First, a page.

Byatt, A. S.Introduçãoautor secundárioalgumas ediçõesconfirmado
Faye, Deirdre LeContribuidorautor secundárioalgumas ediçõesconfirmado
Tem de autenticar-se para poder editar dados do Conhecimento Comum.
Para mais ajuda veja a página de ajuda do Conhecimento Comum.
Título canónico
Informação do Conhecimento Comum em inglês. Edite para a localizar na sua língua.
Título original
Títulos alternativos
Data da publicação original
Pessoas/Personagens
Locais importantes
Acontecimentos importantes
Filmes relacionados
Prémios e menções honrosas
Epígrafe
Dedicatória
Informação do Conhecimento Comum em inglês. Edite para a localizar na sua língua.
To Miss Austen, eldest daughter of the Rev. George Austen, this work is
inscribed with all due respect by THE AUTHOR.
Primeiras palavras
Informação do Conhecimento Comum em inglês. Edite para a localizar na sua língua.
Henry the 4th ascended the throne of England much to his own
satisfaction in the year 1399, after having prevailed on his cousin and
predecessor Richard the 2nd, to resign it to him, and to retire for the
rest of his life to Pomfret Castle, where he happened to be murdered.
Citações
Informação do Conhecimento Comum em inglês. Edite para a localizar na sua língua.
Tho' I do not profess giving many dates,
yet as I think it proper to give some and shall of course make choice
of those which it is most necessary for the Reader to know, I think it
right to inform him that her letter to the King was dated on the 6th of
May.
Últimas palavras
Nota de desambiguação
Informação do Conhecimento Comum em inglês. Edite para a localizar na sua língua.
This does not include any history written by Charles Dickens.
Editores da Editora
Autores de citações elogiosas (normalmente na contracapa do livro)
Língua original
DDC/MDS canónico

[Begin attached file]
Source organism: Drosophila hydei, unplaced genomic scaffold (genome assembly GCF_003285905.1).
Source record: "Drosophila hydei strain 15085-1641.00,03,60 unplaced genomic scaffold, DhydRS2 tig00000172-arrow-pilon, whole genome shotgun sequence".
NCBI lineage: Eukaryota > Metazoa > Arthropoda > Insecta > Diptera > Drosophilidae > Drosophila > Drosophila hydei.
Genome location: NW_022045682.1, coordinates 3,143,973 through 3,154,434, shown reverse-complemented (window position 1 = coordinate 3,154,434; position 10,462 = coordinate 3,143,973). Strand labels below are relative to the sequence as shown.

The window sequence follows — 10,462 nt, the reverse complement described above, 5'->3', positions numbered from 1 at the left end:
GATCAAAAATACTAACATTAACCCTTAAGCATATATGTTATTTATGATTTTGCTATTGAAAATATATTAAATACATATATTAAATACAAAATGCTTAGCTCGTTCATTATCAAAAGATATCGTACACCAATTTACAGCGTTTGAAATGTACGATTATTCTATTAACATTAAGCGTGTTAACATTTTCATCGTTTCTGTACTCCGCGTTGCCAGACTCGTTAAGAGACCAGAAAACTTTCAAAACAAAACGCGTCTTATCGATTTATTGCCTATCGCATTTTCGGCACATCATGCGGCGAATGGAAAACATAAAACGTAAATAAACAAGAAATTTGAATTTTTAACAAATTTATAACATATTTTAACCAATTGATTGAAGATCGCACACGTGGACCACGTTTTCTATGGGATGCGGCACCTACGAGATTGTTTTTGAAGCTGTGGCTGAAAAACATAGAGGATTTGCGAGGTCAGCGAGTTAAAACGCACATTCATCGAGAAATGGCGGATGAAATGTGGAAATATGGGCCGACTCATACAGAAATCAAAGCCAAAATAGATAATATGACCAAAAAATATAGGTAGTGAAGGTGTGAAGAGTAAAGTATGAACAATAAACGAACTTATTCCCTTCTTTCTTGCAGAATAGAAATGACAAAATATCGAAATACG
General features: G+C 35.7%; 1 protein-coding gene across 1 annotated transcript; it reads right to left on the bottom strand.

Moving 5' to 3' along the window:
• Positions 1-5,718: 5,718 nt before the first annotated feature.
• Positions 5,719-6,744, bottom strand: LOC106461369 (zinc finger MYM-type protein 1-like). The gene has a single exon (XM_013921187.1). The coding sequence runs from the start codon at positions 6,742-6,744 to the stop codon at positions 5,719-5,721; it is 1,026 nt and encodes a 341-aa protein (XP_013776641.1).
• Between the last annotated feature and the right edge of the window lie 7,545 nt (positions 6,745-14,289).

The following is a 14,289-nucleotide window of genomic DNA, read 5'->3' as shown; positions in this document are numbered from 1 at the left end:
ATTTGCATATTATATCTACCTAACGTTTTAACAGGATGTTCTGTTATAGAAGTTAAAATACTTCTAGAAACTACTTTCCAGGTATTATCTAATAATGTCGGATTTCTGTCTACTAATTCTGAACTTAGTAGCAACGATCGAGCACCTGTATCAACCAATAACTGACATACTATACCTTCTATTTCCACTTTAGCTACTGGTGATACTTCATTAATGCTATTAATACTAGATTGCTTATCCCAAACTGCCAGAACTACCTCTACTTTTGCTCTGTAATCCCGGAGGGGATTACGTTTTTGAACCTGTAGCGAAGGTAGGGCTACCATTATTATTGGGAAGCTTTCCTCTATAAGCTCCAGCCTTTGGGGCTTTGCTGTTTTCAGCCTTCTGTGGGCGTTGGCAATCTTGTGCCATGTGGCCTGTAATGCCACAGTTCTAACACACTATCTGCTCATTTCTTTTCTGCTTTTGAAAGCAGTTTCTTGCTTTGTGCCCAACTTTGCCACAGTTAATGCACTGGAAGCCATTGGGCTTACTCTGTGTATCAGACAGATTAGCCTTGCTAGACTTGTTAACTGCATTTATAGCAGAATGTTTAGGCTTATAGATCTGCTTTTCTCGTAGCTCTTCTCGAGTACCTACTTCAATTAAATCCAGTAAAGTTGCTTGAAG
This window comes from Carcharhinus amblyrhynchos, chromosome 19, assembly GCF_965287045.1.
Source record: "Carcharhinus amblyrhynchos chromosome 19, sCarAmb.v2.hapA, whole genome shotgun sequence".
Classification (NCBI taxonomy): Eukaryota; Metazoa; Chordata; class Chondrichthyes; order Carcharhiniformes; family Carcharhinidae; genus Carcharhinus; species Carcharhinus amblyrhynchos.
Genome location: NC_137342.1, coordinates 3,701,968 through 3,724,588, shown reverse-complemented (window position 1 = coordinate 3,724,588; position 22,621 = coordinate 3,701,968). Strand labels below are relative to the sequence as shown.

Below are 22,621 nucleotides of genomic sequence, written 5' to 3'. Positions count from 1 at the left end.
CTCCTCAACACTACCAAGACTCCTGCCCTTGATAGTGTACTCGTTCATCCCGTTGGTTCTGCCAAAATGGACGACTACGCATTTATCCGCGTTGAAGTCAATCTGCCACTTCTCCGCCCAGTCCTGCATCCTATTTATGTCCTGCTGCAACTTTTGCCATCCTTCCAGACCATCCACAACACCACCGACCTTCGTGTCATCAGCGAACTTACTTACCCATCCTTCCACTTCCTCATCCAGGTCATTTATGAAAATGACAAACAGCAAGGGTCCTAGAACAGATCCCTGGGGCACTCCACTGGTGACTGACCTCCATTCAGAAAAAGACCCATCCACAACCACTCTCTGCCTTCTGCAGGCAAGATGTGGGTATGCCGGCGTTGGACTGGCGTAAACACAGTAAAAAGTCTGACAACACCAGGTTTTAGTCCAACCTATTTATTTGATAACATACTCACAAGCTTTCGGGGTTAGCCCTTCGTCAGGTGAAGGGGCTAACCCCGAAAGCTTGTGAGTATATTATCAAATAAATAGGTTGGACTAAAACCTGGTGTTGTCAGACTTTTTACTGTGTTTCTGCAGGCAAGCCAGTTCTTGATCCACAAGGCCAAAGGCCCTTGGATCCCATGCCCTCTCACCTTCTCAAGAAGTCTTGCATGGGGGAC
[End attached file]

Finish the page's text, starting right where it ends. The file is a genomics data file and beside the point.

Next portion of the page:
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Jane Austen and Charles Dickens are the quintessential English novelists, and their place among the very greatest authors is beyond dispute. Yet both also wrote histories of England, Austen as an adolescent satire and Dickens as an entertaining book for children. This book brings these fascinating pieces of historical writing together, providing two very different perspectives on the history of England.Jane Austen launches into her satirical history with breathtaking speed and a touching informality, wielding her trademark wit to summarise and satirise the career of every monarch from Henry IV to Charles I. It is also a rarely seen and revealing glimpse of Austen's precocious talent.Dickens's gory and dramatic history is full of villains and heroes. He sketches the lives of Elizabeth I, James I and Charles I with typically flamboyant twists and turns. It is a hugely evocative piece, both of the history he conjures up and of the time in which he himself was writing.David Starkey's fascinating introduction explores the merits of each history. It is the perfect opening to two thoroughly engaging and enthralling histories of England.